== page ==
One day before my interview with Petraeus, Abu Musab al-Zarqawi issued an Internet audio message predicting the struggle against American forces could go on for years. Petraeus noted that Iraq's most wanted terrorist has steadily lost his places to operate from including Fallujah and now Mosul. But he was careful not to predict how long the fight with the insurgency could go on for and how long American forces could be stuck here.

Lewis: "You don't want to make a prediction in this?"

Petraeus: "No. I think everything has to be condition-based in this. I think Senator [Joe] Biden asked a good question when he asked 'What's the substitution factor?' In other words how many Iraqi security forces, how many battalions does it take to replace a U.S. battalion in a difficult area? And the answer is, it depends on the security factor, how well we've done our job in helping Iraqis to train those battalions to a high standard to give them the equipment they need.

"And again what I'd say is there is a lot of progress being made in all these areas. Just in the past seven months since July 1, we've issued to Iraqi security forces over 50,000 AK-47s, 80,000 sets of body armor, over 150 million rounds of ammo ... An enormous logistical effort to strengthen these forces to give them what they need, again a tremendous amount to do and it will be done in the months ahead."

But even if the Americans don't have a timetable or won't admit there is one, increasingly Iraqis believe the U.S. presence is attracting and sowing violence rather than repelling or extinguishing the bloodshed. And as the Jan. 30 national elections approached, I asked Petraeus what if a new Iraqi government tells the United States to leave now?

"That's hypothetical and in all honesty not worth addressing, because in all honesty there's no serious member of the Iraqi leadership who has had any platform of immediate withdrawal of coalition forces. I think all have agreed there should be conditions met before the transition takes place, and that's all our expectation."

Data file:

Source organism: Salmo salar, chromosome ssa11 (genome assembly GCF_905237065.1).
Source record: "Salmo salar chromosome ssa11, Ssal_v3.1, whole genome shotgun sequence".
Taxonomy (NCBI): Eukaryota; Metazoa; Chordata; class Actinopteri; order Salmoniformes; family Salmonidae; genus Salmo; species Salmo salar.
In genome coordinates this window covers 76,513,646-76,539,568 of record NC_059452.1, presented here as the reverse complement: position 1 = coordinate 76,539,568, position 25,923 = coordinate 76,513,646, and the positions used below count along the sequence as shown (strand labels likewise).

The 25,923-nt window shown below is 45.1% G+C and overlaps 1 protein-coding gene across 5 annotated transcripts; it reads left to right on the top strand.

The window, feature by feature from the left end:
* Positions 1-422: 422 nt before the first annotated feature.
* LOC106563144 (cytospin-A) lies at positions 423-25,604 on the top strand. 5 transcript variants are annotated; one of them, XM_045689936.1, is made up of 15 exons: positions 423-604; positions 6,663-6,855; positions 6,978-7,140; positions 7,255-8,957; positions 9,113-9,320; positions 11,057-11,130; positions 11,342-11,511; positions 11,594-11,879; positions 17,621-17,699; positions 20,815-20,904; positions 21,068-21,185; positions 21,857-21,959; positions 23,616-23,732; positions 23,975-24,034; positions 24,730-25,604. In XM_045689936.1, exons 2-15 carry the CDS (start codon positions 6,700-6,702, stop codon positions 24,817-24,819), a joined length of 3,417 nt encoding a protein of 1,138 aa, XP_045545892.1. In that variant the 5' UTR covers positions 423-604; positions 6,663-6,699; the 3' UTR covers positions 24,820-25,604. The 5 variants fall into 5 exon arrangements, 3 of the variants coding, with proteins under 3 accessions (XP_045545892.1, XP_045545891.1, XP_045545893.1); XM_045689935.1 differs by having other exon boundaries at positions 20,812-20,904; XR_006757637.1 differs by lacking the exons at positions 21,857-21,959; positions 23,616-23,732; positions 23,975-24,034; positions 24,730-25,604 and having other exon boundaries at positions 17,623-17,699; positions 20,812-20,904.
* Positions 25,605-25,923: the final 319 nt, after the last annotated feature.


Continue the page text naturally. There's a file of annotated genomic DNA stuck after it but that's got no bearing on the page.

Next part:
Not all share his view, but Petraeus is correct when he says that a new government wants to know it's got the muscle to fight the insurgency. Petraeus tells me that after the election, many U.S. forces that are now conducting operations will be drawn into the process of training Iraqi forces more quickly.

Lewis: "Did you ever think you'd get thrown the curve balls you've had in the last year or two?"

Petraeus: "I confess I didn't. There have been more unexpected situations and more challenges, setbacks, wonderful achievements, highs and lows. Iraq is a roller coaster, ups and downs on a daily basis. There will be ups and then a sensational attack. The question you always have to ask yourself at the end of the day, or end of the week, is are you maintaining perspective? And do you think that roller coaster is still going up? How's it going?"

At the end of our interview, Petraeus showed me a print of an American cowboy herding cattle across some Western plain. He likened his mission to pushing the herd forward.

There are cows that will break away. Some will fall and die on the trail. There are lots of twists and turns and a constant challenge of moving through adversity to get all those different pieces to the same place. It's a romantic notion, but one gets a sense of the wild ride Petraeus, American forces and Iraqis are in the midst of.